One of the Major Problems with Evolution

Posted by on May 24, 2012 in Stepaneks from the Front | 0 comments

I believe one of the major problems with the religion of evolution is the origin of life.  Where did life come from? For thousands of years, people believed life came from non-living matter. A famous Greek philosopher, Aristotle, who lived about 330 BC taught decaying meat would turn into flies.  He performed scientific experiments with meat. If he left the meat (non-life) uncovered and allowed it to decay for a few days, then it would produce maggots.   So Aristotle hypothesized that non-living matter would change into life.

He also made other observations to support his idea.  He studied ooze at the bottom of a river.  Since this ooze was similar to the smell and feel of eels, he believed eels evolved from goo.  His belief was that similar characteristics were evidence of evolution.  This ancient belief of life from non-life is called ‘spontaneous generation’ or ‘abiogenesis.’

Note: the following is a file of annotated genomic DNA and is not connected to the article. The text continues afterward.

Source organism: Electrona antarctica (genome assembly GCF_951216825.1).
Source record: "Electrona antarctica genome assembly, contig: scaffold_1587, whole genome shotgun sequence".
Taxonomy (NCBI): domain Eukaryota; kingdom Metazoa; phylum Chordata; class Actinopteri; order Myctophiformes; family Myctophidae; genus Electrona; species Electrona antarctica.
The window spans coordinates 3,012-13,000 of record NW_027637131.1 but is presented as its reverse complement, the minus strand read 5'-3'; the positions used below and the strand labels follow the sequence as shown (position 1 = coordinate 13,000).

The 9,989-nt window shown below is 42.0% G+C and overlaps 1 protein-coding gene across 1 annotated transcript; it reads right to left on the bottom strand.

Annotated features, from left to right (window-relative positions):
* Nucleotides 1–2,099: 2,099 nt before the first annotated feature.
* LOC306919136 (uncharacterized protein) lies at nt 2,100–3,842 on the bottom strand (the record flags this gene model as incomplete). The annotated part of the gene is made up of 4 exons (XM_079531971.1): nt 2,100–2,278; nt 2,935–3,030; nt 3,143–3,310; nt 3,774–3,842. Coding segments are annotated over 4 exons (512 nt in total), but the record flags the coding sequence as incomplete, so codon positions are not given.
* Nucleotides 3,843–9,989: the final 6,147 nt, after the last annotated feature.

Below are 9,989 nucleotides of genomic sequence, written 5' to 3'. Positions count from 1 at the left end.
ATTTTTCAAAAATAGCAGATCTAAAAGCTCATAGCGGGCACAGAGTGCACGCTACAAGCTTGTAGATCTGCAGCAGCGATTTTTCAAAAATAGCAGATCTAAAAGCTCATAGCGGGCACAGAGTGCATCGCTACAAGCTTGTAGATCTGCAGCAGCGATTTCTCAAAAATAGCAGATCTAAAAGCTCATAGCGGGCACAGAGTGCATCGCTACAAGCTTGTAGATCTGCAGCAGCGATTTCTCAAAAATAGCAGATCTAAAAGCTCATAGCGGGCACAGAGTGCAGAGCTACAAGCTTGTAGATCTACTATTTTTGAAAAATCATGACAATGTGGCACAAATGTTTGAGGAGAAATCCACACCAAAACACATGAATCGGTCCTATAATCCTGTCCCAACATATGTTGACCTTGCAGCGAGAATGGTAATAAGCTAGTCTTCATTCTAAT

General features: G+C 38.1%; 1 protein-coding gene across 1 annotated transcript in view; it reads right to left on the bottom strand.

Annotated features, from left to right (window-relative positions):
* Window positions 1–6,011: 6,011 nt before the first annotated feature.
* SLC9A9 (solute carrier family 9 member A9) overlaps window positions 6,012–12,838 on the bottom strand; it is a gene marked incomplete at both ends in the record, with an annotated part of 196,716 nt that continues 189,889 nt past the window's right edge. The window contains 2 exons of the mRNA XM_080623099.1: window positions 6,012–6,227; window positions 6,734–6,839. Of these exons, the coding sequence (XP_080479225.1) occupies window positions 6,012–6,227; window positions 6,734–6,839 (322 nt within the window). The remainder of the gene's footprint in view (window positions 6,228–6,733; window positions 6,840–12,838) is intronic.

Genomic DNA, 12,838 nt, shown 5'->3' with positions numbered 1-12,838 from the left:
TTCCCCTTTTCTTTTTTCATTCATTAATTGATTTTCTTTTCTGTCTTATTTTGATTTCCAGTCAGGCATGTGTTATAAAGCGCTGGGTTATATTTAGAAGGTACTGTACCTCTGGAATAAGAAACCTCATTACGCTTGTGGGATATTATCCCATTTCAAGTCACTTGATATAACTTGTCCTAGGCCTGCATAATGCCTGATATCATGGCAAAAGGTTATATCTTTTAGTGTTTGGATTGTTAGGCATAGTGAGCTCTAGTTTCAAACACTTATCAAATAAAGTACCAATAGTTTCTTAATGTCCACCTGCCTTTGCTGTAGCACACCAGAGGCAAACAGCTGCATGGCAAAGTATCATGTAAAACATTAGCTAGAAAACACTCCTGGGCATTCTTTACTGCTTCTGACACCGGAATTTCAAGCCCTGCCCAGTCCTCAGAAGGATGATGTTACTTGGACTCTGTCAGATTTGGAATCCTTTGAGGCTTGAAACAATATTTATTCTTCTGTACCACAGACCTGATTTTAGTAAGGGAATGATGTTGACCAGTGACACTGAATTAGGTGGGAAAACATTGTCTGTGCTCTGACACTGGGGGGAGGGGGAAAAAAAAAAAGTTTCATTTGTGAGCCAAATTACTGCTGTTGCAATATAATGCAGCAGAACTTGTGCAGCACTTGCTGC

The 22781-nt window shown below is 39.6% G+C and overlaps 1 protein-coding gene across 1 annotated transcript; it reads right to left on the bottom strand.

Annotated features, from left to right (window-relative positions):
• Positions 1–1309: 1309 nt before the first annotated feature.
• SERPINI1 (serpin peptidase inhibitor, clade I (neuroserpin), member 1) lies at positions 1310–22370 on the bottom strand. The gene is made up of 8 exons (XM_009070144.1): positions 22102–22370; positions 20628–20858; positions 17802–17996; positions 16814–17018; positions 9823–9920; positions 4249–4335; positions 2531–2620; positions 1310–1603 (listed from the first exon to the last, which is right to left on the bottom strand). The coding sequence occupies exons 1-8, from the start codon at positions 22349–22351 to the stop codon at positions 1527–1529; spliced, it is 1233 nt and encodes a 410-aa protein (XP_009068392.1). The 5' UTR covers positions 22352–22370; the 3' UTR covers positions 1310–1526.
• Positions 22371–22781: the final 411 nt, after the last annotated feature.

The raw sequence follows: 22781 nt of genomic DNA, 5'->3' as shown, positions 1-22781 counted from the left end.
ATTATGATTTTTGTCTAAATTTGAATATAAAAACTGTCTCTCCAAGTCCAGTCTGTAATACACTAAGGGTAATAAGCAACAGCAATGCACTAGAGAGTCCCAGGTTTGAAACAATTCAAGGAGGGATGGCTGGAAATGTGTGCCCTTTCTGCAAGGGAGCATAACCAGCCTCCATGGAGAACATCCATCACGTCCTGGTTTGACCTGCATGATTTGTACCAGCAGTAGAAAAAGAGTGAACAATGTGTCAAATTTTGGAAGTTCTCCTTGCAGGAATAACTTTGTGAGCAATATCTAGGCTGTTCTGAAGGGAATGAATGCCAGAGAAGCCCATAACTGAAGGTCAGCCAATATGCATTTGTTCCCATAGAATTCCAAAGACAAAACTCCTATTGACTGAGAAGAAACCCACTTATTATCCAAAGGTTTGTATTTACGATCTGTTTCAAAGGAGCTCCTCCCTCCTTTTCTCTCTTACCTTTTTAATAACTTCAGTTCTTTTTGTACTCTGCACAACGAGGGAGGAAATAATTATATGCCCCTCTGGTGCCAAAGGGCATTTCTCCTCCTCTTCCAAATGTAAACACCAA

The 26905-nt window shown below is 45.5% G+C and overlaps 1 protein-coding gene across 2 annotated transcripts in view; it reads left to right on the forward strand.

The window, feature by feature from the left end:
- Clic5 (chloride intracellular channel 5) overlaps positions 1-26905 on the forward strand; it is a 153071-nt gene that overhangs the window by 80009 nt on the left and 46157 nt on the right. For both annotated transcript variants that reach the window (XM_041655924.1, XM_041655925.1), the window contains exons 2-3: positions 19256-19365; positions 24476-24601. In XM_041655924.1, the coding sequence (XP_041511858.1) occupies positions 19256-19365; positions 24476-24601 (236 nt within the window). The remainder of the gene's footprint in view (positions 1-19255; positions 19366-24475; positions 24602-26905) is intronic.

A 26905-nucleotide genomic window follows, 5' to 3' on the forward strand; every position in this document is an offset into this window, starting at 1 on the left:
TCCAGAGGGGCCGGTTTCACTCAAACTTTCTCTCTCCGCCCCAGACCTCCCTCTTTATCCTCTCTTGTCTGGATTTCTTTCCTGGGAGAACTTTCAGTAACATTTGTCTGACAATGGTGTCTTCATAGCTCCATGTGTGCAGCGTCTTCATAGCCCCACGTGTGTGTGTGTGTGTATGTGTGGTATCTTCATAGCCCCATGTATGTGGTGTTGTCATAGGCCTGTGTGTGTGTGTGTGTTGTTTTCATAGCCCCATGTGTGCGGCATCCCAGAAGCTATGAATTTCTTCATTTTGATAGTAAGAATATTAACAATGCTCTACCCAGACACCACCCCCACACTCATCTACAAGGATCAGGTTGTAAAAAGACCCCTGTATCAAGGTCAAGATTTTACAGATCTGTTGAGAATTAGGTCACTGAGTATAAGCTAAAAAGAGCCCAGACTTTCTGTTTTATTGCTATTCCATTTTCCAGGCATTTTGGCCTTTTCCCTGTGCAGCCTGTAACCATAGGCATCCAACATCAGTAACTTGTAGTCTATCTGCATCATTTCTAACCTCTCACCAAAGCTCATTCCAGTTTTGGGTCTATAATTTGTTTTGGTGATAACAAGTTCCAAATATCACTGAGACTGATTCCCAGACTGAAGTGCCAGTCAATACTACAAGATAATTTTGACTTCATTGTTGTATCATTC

Many others did scientific experiments to support the idea of spontaneous generation.  Some would place meat on high shelves, which were too high for maggots to crawl up to, and in a few days they would observe maggots.  As early as 40 BC, there was even a recipe to grow bees.

Scientists, even as late as the 1600’s, were still performing experiments to support abiogenesis. A biologist named Jean Baptist van Helmont demonstrated that he could produce mice within 21 days by putting smelly rags and wheat in a box.  In every experiment, he observed at least one mouse trying to gnaw his way out of the box.  With all this accumulated scientific evidence for spontaneous generation, it became a theory, and then a law called the ‘Law of Abiogenesis.”  This law was considered a scientific fact for almost 2000 years!  Guess what professors were teaching their students!  Spontaneous generation!

A quote from a science textbook titled, ‘Modern Biology,’ states on page 20 that, “until the late nineteenth century, most scientists accepted the idea of spontaneous generation without question.”  Sadly, there was no real evidence for this idea.  Many times, people often draw conclusions that are not supported by facts.  But thankfully, a seventeenth century Italian scientist, Francesco Redi, demanded proof.  Could decaying flesh change into flies?  Redi proved that the answer was no.  Maggots came from eggs laid by flies.  The decaying meat was nothing more than food for the maggots.


Rich Stepanek

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